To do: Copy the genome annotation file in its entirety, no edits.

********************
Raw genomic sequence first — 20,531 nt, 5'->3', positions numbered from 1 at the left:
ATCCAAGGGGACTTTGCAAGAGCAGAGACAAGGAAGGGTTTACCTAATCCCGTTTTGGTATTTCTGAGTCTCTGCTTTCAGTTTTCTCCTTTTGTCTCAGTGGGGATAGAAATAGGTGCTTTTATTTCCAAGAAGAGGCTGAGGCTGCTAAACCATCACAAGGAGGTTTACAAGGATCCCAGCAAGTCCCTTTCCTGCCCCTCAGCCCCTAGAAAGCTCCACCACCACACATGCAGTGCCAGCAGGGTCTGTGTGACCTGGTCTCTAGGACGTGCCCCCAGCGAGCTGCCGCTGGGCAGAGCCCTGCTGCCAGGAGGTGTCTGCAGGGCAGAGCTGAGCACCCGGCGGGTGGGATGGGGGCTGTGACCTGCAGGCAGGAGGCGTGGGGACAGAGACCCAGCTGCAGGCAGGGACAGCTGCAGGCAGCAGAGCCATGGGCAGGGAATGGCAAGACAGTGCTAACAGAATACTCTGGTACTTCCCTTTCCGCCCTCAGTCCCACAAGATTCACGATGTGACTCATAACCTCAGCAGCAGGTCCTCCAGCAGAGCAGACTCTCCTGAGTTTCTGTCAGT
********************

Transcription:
Raw genomic sequence first — 20,531 nt, 5'->3', positions numbered from 1 at the left:
ATCCAAGGGGACTTTGCAAGAGCAGAGACAAGGAAGGGTTTACCTAATCCCGTTTTGGTATTTCTGAGTCTCTGCTTTCAGTTTTCTCCTTTTGTCTCAGTGGGGATAGAAATAGGTGCTTTTATTTCCAAGAAGAGGCTGAGGCTGCTAAACCATCACAAGGAGGTTTACAAGGATCCCAGCAAGTCCCTTTCCTGCCCCTCAGCCCCTAGAAAGCTCCACCACCACACATGCAGTGCCAGCAGGGTCTGTGTGACCTGGTCTCTAGGACGTGCCCCCAGCGAGCTGCCGCTGGGCAGAGCCCTGCTGCCAGGAGGTGTCTGCAGGGCAGAGCTGAGCACCCGGCGGGTGGGATGGGGGCTGTGACCTGCAGGCAGGAGGCGTGGGGACAGAGACCCAGCTGCAGGCAGGGACAGCTGCAGGCAGCAGAGCCATGGGCAGGGAATGGCAAGACAGTGCTAACAGAATACTCTGGTACTTCCCTTTCCGCCCTCAGTCCCACAAGATTCACGATGTGACTCATAACCTCAGCAGCAGGTCCTCCAGCAGAGCAGACTCTCCTGAGTTTCTGTCAGT